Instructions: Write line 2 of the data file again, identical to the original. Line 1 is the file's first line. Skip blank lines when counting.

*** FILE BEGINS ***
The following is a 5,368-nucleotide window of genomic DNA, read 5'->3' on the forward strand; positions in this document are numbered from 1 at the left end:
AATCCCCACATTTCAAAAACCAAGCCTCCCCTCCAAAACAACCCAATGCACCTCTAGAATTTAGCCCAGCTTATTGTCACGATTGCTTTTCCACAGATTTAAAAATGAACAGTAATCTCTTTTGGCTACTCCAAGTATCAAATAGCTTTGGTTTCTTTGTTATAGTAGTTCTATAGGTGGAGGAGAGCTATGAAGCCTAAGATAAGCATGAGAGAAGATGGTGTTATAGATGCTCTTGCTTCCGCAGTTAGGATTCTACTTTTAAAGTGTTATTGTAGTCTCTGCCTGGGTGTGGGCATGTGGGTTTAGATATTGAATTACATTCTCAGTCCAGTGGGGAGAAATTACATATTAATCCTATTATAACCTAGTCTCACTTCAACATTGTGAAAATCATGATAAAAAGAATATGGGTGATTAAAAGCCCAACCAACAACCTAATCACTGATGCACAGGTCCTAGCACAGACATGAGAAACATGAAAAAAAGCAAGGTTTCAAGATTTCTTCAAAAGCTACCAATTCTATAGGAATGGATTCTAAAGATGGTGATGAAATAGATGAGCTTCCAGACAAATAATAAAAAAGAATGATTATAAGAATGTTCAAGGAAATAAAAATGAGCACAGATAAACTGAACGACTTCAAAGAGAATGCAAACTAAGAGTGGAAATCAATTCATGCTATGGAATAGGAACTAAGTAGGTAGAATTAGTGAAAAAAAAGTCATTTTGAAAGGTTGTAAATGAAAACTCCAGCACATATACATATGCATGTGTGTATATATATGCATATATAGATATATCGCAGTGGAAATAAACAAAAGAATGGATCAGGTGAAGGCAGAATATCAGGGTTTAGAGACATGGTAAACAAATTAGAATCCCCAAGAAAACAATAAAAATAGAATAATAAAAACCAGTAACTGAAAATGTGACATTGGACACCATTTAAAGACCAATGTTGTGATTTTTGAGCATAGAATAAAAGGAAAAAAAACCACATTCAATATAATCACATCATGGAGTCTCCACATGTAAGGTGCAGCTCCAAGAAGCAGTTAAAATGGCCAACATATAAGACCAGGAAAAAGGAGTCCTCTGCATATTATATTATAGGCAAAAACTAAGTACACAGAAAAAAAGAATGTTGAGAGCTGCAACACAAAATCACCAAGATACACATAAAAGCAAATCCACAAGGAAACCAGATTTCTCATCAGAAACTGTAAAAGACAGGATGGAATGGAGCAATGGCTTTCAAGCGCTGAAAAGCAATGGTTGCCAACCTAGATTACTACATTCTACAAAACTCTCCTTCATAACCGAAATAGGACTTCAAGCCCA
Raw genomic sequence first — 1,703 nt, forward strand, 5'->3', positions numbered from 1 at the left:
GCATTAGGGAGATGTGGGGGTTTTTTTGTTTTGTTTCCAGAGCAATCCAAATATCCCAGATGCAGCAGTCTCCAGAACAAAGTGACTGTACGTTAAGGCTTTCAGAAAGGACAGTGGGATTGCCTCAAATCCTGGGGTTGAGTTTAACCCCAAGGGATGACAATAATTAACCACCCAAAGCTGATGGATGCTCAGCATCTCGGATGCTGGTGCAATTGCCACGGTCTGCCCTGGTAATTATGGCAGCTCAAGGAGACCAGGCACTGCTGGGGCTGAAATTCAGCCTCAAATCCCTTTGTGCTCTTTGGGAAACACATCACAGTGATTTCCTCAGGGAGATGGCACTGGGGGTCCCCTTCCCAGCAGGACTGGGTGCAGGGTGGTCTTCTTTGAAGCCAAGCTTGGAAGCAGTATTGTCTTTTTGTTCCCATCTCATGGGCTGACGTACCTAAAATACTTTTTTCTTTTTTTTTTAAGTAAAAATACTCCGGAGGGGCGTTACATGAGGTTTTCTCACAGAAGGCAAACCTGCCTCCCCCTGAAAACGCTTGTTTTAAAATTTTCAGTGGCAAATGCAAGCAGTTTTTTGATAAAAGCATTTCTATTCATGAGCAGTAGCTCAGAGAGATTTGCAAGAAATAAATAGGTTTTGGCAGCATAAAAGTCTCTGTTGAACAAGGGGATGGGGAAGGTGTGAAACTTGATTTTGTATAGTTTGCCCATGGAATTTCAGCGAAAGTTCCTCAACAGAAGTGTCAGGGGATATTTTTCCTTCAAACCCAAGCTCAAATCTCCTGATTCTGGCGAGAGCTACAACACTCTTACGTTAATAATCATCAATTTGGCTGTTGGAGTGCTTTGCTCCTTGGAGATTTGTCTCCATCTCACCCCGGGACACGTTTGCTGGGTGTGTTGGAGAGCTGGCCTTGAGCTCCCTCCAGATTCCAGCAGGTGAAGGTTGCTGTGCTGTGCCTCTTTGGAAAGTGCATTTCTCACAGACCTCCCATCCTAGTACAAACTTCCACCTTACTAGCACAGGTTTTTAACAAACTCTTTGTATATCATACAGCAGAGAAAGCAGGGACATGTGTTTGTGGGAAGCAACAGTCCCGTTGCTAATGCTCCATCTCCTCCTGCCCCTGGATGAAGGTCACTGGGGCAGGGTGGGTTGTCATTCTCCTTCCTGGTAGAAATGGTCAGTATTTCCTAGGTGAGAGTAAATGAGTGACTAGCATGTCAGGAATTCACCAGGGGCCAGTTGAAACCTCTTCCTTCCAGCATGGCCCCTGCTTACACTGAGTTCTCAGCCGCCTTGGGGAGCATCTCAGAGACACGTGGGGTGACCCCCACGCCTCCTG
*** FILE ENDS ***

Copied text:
AATCCCCACATTTCAAAAACCAAGCCTCCCCTCCAAAACAACCCAATGCACCTCTAGAATTTAGCCCAGCTTATTGTCACGATTGCTTTTCCACAGATTTAAAAATGAACAGTAATCTCTTTTGGCTACTCCAAGTATCAAATAGCTTTGGTTTCTTTGTTATAGTAGTTCTATAGGTGGAGGAGAGCTATGAAGCCTAAGATAAGCATGAGAGAAGATGGTGTTATAGATGCTCTTGCTTCCGCAGTTAGGATTCTACTTTTAAAGTGTTATTGTAGTCTCTGCCTGGGTGTGGGCATGTGGGTTTAGATATTGAATTACATTCTCAGTCCAGTGGGGAGAAATTACATATTAATCCTATTATAACCTAGTCTCACTTCAACATTGTGAAAATCATGATAAAAAGAATATGGGTGATTAAAAGCCCAACCAACAACCTAATCACTGATGCACAGGTCCTAGCACAGACATGAGAAACATGAAAAAAAGCAAGGTTTCAAGATTTCTTCAAAAGCTACCAATTCTATAGGAATGGATTCTAAAGATGGTGATGAAATAGATGAGCTTCCAGACAAATAATAAAAAAGAATGATTATAAGAATGTTCAAGGAAATAAAAATGAGCACAGATAAACTGAACGACTTCAAAGAGAATGCAAACTAAGAGTGGAAATCAATTCATGCTATGGAATAGGAACTAAGTAGGTAGAATTAGTGAAAAAAAAGTCATTTTGAAAGGTTGTAAATGAAAACTCCAGCACATATACATATGCATGTGTGTATATATATGCATATATAGATATATCGCAGTGGAAATAAACAAAAGAATGGATCAGGTGAAGGCAGAATATCAGGGTTTAGAGACATGGTAAACAAATTAGAATCCCCAAGAAAACAATAAAAATAGAATAATAAAAACCAGTAACTGAAAATGTGACATTGGACACCATTTAAAGACCAATGTTGTGATTTTTGAGCATAGAATAAAAGGAAAAAAAACCACATTCAATATAATCACATCATGGAGTCTCCACATGTAAGGTGCAGCTCCAAGAAGCAGTTAAAATGGCCAACATATAAGACCAGGAAAAAGGAGTCCTCTGCATATTATATTATAGGCAAAAACTAAGTACACAGAAAAAAAGAATGTTGAGAGCTGCAACACAAAATCACCAAGATACACATAAAAGCAAATCCACAAGGAAACCAGATTTCTCATCAGAAACTGTAAAAGACAGGATGGAATGGAGCAATGGCTTTCAAGCGCTGAAAAGCAATGGTTGCCAACCTAGATTACTACATTCTACAAAACTCTCCTTCATAACCGAAATAGGACTTCAAGCCCA